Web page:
Pangolin Information From Around the World

Posted on Jan 10, 2017 in Pangolin

This page is designed to be a resource center for all things pangolin.  Ever since we visited Vietnam and saw our first live pangolin, we have been working hard to learn more about the species and to create more awareness opportunities so others could also get involved.  We hope you not only like this page, but that you will share it with everyone you know.  Additionally, if you come across any cool pangolin websites, please let us know and we will consider adding them to this page as well:

Pangolins are unique in that they are the world’s only scaly mammals. Their scales are made of keratin, which is the same protein found in rhino horn and human fingernails.  These super-strong scales overlap like artichoke leaves, and when attacked pangolins roll up in a ball to protect themselves. However, this doesn’t help them defend against poachers, who can just pick them up, put them in a sack and carry them off.  Pangolins have long, powerful claws that are perfect for ripping open ant nests and super long sticky tongues to pick up ants and termites. Their tongues are attached near to their pelvis and are sheathed in a chest cavity.  There are eight species in total, four of which occur in Asia and four in Africa. All eight species of pangolin are listed as threatened with extinction on the IUCN Red List.

Fun Books to share about Pangolins:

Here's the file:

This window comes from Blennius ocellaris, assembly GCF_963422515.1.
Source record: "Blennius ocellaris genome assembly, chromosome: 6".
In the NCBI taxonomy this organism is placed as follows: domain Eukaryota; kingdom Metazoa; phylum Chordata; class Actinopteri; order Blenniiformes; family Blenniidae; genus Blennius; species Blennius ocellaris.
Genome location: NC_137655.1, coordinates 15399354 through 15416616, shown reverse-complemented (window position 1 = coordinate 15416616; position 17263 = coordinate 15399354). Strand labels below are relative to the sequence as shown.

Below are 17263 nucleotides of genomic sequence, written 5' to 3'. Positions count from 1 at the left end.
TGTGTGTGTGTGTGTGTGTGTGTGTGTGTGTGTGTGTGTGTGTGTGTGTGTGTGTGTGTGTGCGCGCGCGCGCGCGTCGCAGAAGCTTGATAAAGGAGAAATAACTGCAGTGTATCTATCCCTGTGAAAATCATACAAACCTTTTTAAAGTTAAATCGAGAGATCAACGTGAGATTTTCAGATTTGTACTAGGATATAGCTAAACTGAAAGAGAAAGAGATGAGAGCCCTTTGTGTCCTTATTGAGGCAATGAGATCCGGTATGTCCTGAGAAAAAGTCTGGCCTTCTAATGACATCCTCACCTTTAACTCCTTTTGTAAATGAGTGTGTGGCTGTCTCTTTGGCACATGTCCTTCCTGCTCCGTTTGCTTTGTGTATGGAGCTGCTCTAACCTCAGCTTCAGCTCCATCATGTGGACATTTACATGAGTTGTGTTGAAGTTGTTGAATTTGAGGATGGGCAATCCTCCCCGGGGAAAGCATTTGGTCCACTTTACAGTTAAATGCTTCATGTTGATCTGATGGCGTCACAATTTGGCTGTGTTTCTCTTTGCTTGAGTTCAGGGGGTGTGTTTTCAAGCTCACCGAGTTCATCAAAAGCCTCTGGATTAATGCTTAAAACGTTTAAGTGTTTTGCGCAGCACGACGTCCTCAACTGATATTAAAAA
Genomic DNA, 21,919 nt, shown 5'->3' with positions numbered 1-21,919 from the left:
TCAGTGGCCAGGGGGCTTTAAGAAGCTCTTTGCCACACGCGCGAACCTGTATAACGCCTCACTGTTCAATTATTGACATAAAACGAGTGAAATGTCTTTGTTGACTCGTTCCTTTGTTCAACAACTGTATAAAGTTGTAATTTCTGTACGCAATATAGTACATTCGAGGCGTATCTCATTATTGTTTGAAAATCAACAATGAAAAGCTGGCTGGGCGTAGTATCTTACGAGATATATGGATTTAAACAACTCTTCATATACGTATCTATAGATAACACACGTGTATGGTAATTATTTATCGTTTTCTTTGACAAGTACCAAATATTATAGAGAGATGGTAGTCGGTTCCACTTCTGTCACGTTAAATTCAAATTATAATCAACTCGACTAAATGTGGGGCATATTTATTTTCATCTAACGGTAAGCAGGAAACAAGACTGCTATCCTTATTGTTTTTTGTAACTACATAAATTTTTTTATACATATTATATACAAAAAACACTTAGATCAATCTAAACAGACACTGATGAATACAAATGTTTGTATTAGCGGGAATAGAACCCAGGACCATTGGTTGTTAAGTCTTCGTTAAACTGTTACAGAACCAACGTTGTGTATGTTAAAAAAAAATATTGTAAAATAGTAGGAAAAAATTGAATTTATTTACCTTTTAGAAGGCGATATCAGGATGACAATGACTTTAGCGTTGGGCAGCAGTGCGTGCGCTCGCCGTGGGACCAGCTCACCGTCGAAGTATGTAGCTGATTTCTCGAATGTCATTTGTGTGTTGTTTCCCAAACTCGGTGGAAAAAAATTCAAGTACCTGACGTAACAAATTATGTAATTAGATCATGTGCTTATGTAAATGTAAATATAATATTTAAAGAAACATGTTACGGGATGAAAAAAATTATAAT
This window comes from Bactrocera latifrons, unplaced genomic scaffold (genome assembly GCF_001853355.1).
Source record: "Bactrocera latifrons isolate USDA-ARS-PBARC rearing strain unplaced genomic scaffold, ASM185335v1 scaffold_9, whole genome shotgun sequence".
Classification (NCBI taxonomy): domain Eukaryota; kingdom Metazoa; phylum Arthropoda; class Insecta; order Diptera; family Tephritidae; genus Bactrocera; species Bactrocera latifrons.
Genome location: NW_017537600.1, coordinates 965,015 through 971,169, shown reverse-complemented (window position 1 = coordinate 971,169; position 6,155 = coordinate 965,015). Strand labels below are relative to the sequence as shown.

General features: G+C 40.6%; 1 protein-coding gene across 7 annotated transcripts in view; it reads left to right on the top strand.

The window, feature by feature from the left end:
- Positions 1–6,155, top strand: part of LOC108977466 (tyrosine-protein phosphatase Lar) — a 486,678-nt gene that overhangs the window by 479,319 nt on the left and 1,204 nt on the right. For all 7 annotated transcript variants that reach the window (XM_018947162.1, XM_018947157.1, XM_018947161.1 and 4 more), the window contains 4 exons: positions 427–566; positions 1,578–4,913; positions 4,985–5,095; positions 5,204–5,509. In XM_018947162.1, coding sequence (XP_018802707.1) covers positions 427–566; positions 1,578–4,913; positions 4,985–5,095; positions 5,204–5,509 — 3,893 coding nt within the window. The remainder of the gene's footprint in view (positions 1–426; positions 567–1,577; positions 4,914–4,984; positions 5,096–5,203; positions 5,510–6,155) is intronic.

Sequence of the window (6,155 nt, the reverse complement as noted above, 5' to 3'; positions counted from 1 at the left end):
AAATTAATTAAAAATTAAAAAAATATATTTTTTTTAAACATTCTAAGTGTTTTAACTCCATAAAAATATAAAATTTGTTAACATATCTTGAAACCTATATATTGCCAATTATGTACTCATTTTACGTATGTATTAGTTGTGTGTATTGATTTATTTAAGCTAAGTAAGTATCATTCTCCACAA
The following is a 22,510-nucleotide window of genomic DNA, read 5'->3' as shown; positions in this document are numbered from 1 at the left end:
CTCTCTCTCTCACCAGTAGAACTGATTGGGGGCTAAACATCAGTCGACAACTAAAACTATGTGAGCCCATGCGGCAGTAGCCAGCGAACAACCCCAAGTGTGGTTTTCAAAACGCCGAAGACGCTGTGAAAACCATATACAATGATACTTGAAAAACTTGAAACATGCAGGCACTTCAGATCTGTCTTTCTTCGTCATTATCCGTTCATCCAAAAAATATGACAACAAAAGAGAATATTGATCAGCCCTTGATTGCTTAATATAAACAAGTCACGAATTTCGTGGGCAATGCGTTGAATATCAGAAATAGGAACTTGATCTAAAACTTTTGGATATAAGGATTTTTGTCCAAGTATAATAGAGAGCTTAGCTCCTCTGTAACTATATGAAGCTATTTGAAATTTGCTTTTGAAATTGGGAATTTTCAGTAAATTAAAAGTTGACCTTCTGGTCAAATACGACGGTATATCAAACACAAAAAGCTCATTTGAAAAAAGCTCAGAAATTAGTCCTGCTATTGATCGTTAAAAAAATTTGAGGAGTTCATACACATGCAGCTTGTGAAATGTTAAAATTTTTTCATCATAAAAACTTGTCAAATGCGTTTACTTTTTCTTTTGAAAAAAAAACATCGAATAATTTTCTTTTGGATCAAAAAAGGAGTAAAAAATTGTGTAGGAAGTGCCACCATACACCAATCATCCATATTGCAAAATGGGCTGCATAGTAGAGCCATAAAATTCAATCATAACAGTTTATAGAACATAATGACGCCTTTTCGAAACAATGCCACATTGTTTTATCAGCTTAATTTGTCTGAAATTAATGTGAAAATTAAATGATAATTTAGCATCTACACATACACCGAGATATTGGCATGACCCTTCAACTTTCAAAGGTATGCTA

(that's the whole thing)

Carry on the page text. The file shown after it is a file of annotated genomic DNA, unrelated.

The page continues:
P is for Pangolin by Anastasia Kierst, an alphabet of obscure, endangered & under-appreciated animals:
What is a pangolin? Better yet, what is a yeti crab and how does it grow food? Learn fun and fascinating facts about these and many other little-known creatures from across the globe. Each animal is richly depicted in bright, playful watercolor illustrations. The back of this ABC book features four teacher resource pages with thought-provoking activities written by the author, a certified teacher. In addition, there is a section dedicated to conservation for readers who want to take action. Even avid wildlife enthusiasts are sure to learn something new from this extraordinary alphabet book.

Get your signed copy here:

Cool Pangolin Facts:

Did you know that Pangolins are considered the most poached and trafficked mammals on the planet?  Sadly most people we talk to don’t even know what a pangolin is.

Did you know that the scales on a pangolin make up about 20% of it’s body weight?

Did you know that pangolins are actually related to carnivores?  Although they are insectivores, pangolins are actually closely related to the order Carnivora (cats, dogs, bears, etc.)

Here are even more cool facts from the folks at

Pangolins, often called “scaly anteaters,” are covered in tough, overlapping scales. These burrowing mammals eat ants and termites using an extraordinarily long, sticky tongue, and are able to quickly roll themselves up into a tight ball when threatened. Eight different pangolin species can be found across Asia and sub-Saharan Africa. Poaching for illegal wildlife trade and habitat loss have made these incredible creatures one of the most endangered groups of mammals in the world.